by Fahima Ahmed, Christina Ghaly, Kathia Farah, and Bailey Jarrett
Bartonella quintana is a pathogenic microorganism that is the causative agent of Trench Fever. Found in clothes and associated with poor hygiene, poverty and cold weather, this bacterium multiplies in the intestine of a louse (a small wingless parasitic insect) and is excreted in its feces. It is then transmitted by blood-suckling lice on the human body (Pediculus humanus). The pathogen is able to grow in red blood cells, and may result in chronic bacteremia if the individual is immunocompetent.
The vector-borne disease is characterized by fever, headaches, shin pain and dizziness, caused by destruction of the red blood cells. Transmission to humans occurs through contact of the excrement with breaks in the skin. The lice inject proteins that induce scratching, making fecal transmission easier. B. quintana adheres to the epithelium and endothelium, which is a tissue made of a single layer of cells that line the heart, blood and lymph vessels, and invades erythrocytes. Clinical manifestations of this disease range from asymptomatic infection to severe illness. The lipopolysaccharide (a large molecule consisting of a lipid and sugar on the surface of Gram-negative bacteria) of this pathogen was shown to down-regulate the action of immune cells and pro-inflammatory cytokines, resulting in the absence of symptoms usually manifested during bacteremia (the presence of bacteria in the blood). However, when the bacterium remains in the blood persistently, years after the initial infection, it results in chronic bacteremia, as well as disruption and inflammation of vascular tissues.
Bartonella quintana was first identified as a human pathogen during World War I, when it caused an epidemic of Trench Fever among one million soldiers in Europe. B. quintana is now found worldwide and causes febrile outbreaks (symptoms of a fever), although infected people regularly recover. It is most commonly recognized as a disease among the homeless population in the United States and Europe. This is because poor sanitation, personal hygiene and alcoholism increase its transmission rate. In France, 30% of 71 tested homeless people had a high concentration of antibodies against B. quintana, with 14% that were bacteremic. In Seattle, 20% of low income patients had antibody titers for B. quintana of 1:64 or greater, meaning there is evidence of recent or current infection. A severe form of B. quintana has also been reported in immunocompromised patients, such as those with AIDS.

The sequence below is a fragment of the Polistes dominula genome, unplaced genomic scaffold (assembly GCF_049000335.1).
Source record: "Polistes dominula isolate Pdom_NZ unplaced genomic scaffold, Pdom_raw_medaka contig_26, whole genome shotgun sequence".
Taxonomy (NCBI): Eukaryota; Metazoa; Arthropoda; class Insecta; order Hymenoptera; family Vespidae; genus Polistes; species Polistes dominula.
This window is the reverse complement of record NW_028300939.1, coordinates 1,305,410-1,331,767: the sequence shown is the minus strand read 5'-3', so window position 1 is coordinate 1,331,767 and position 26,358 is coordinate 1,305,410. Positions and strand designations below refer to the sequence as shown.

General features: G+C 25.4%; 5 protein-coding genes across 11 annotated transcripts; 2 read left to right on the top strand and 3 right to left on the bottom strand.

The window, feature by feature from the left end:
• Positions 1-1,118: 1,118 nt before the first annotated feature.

Bartonella quintana infects red blood cells in a stepwise fashion as shown below.
B. quintana uses multiple virulence factors to infect red blood cells. The type-IV secretion system (T4SS) is the most important one. T4SS are made up of proteins that form a channel across the membranes of bacteria. Through this channel, bacteria can transfer toxins, DNA plasmids or proteins directly into the cytoplasm of recipient cells. The system mediates intimate contact with host cells. The T4SS of B. quintana, called Trw, is necessary for erythrocyte infection, although its function as a secretion system is not clear. However, the role of the Trw in adhesion of RBCs is well-known. Trw has multiple copies of two surface-exposed subunits, TrwL and TrwJ (seen in Figure 2 (b)). These components help to recognize and bind specifically to erythrocyte receptors on the cellular membrane. The virulence factor is therefore responsible for the specificity of host cells it infects. The Trw initiates attachment to RBCs while other virulence factors are used for further adherence and invasion. For example, variable outer-membrane proteins (VOMPs) bind to the components of the extracellular matrix of the host, such as fibronectin and collagen, and allow entry of the pathogen into RBCs.
Once in the cytoplasm, the bacteria proliferates inside a vacuole that supports its growth. The pathogen also acquires nutrients from the host by using hemin-binding protein (that bind to hemin found in hemoglobin of human blood) and other proteins involved in amino acid nutrient uptake. B. quintana stays inside for the lifetime of erythrocytes, increasing the likelihood of transmission by blood-sucking vectors.
The choice of antibiotic therapy for B. quintana infection is problematic. A lot of antibiotics cannot reach intracellular bacteria since they cannot cross the host cell membrane, making them unable to treat the infection effectively.
Randomized trials on affected patients have shown an eradication following a doxycycline and gentamicin treatment, when given together. Doxycycline is capable of intracellular penetration and will stop the growth of the bacteria.
A benefit from aminoglycoside therapy was also suggested following treatment for patients with endocarditis. Patients who received a regimen that included at least 14 days of an aminoglycoside had a greater likelihood of achieving full recovery and surviving the infection, as opposed to those treated only with doxycycline.
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